According to several sociologists, we are living in a narcissistic age. In fact, some have said we are living through a narcissistic epidemic. If this is true, then we need to ask ourselves if modern Evangelicalism has fallen for one of Big Z’s tricks. Are we just going along with the spirit of the day? Are we striving to get bored narcissists to love us by shaping and re-shaping worship and message in an endless dog-chases-tail struggle to stay relevant? I believe we are.
If we want to get Christians to stop being self-focused, we have to have a worship that forms us by forcing us to put our eyes on Christ. Our wills are broken. Without guidance, we will not create worship that is pleasing to God or helpful to us. We need a reformation of worship. Why worship? Why not preaching, or teaching, or some other aspect of ministry?
My argument for worship reformation is three-fold:
- We have raised almost two generations of narcissistic Christians because we have catered to them, giving them Therapeutic Moralistic Deism, instead of teaching them to submit to the active, grace giving, suffering Christ.
- Our method of worship sets the context for how our message is received. It isn’t enough to say the right things if the package we put it in sends an entirely different message.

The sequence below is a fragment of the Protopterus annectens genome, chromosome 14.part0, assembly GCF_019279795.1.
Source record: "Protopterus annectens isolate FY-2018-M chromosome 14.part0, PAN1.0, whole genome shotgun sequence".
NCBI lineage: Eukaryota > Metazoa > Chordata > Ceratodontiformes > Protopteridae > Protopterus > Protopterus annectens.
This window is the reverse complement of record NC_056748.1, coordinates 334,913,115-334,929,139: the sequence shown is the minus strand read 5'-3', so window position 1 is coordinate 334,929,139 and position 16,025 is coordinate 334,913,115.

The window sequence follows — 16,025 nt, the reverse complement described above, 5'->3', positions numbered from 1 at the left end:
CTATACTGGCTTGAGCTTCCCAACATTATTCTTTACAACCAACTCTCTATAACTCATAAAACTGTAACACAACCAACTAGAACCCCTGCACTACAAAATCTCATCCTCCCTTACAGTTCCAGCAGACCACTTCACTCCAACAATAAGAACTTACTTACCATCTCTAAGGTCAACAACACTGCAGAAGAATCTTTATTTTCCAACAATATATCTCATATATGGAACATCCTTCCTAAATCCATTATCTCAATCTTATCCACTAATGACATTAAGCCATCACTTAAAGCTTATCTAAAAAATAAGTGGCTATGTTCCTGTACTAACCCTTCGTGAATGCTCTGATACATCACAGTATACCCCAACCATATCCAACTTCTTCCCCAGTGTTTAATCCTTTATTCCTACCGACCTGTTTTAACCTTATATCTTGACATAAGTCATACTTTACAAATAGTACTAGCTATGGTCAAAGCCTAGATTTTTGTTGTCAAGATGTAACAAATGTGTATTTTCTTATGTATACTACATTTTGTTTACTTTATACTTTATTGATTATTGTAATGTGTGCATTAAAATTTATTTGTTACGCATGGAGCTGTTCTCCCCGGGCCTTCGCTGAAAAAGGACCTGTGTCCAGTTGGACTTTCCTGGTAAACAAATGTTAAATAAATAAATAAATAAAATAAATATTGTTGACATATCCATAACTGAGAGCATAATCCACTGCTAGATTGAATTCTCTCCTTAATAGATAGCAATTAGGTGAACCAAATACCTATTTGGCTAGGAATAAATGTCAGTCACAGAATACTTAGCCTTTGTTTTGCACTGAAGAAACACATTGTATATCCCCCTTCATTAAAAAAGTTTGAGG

- If our culture’s sin is narcissism, then our job is as the voice in the wilderness calling people to repentance and the proper veneration of Christ. We must be counter-cultural or we are irrelevant.
Worship sets the context for message. Context is king. Messages are always interpreted through the lens of method. If the method reinforces the message that worship is about Christ, then we have continuity between the two. If the method tells the audience that God is here for their happiness or convenience, then there is discontinuity when we then try to remind ourselves that we are sinners in need of God’s grace, and that Christ must be put above all things in our lives. It doesn’t work to win people to your cause with candy while attempting to convince them to love vegetables. You have to teach them all about the vegetable and its long term benefits even if in the moment green beans aren’t all that exciting.